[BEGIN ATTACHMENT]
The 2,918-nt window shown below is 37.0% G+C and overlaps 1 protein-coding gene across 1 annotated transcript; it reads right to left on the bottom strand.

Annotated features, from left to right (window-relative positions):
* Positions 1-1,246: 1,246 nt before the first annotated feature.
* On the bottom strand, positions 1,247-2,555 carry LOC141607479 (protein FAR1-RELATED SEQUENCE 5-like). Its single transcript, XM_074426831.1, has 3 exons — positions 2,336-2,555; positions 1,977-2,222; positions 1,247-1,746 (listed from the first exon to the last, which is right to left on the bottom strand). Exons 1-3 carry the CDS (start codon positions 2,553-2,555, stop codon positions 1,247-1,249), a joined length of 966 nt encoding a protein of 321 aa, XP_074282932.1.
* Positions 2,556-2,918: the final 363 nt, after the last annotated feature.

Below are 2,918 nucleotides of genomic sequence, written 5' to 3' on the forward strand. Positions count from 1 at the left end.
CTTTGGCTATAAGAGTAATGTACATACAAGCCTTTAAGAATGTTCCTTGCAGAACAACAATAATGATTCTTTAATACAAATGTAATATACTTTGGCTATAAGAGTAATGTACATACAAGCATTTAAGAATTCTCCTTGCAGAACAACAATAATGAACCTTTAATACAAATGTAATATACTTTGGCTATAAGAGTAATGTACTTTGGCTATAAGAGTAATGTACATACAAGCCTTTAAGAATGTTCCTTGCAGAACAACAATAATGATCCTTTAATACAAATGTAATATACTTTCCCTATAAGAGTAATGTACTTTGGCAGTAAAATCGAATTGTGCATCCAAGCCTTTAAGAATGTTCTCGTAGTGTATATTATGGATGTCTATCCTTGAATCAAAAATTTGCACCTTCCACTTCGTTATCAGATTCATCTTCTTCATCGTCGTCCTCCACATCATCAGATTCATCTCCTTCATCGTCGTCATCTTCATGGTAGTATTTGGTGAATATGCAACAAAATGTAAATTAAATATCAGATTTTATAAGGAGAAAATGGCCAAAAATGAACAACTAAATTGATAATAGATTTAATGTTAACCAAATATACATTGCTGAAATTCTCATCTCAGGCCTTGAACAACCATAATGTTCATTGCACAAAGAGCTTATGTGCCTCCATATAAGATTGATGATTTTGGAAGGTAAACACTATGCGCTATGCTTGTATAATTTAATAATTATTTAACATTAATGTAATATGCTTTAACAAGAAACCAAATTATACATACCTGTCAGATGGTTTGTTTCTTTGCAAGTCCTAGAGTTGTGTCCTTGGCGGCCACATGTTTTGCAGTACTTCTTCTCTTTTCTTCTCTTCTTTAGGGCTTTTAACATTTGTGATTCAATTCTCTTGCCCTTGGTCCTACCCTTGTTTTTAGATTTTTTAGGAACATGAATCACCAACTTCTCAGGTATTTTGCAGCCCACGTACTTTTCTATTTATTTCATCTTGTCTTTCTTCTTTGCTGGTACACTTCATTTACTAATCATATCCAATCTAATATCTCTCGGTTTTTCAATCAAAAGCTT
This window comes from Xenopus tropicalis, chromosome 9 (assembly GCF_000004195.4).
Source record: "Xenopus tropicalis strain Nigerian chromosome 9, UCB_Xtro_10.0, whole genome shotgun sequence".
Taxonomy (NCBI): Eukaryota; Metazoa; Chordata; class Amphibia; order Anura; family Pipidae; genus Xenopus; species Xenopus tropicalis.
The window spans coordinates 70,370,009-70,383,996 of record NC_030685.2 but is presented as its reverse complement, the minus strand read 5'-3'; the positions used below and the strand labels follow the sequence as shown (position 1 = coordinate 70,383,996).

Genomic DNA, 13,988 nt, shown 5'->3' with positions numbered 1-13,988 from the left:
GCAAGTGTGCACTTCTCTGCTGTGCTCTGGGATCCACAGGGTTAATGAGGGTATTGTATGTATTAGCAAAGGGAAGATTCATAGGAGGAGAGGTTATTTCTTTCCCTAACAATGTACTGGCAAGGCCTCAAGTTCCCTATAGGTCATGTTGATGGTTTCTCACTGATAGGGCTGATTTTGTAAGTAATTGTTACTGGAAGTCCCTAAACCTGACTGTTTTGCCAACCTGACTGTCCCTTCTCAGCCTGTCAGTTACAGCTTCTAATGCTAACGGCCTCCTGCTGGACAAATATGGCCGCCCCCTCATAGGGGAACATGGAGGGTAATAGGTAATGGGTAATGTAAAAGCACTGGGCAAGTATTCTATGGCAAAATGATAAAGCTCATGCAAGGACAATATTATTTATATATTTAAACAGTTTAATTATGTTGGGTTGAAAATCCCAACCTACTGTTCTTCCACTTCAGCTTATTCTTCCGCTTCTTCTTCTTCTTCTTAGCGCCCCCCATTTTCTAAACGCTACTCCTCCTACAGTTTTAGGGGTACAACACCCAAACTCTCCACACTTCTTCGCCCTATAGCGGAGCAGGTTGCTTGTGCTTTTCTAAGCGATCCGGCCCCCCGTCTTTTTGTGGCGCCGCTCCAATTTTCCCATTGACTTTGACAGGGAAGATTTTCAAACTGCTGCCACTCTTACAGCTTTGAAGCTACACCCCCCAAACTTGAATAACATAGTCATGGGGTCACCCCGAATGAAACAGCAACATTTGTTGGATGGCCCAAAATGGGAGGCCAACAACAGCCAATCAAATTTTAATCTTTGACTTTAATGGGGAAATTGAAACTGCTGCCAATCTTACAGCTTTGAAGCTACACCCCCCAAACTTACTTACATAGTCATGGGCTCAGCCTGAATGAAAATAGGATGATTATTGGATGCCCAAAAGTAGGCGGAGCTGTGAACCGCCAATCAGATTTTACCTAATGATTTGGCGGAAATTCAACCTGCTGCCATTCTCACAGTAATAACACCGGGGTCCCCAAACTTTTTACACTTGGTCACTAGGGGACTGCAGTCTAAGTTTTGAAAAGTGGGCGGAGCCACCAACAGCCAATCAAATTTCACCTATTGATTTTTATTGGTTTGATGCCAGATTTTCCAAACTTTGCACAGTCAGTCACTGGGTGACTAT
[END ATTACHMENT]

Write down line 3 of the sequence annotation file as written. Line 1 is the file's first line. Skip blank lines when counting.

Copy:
* Positions 1-1,246: 1,246 nt before the first annotated feature.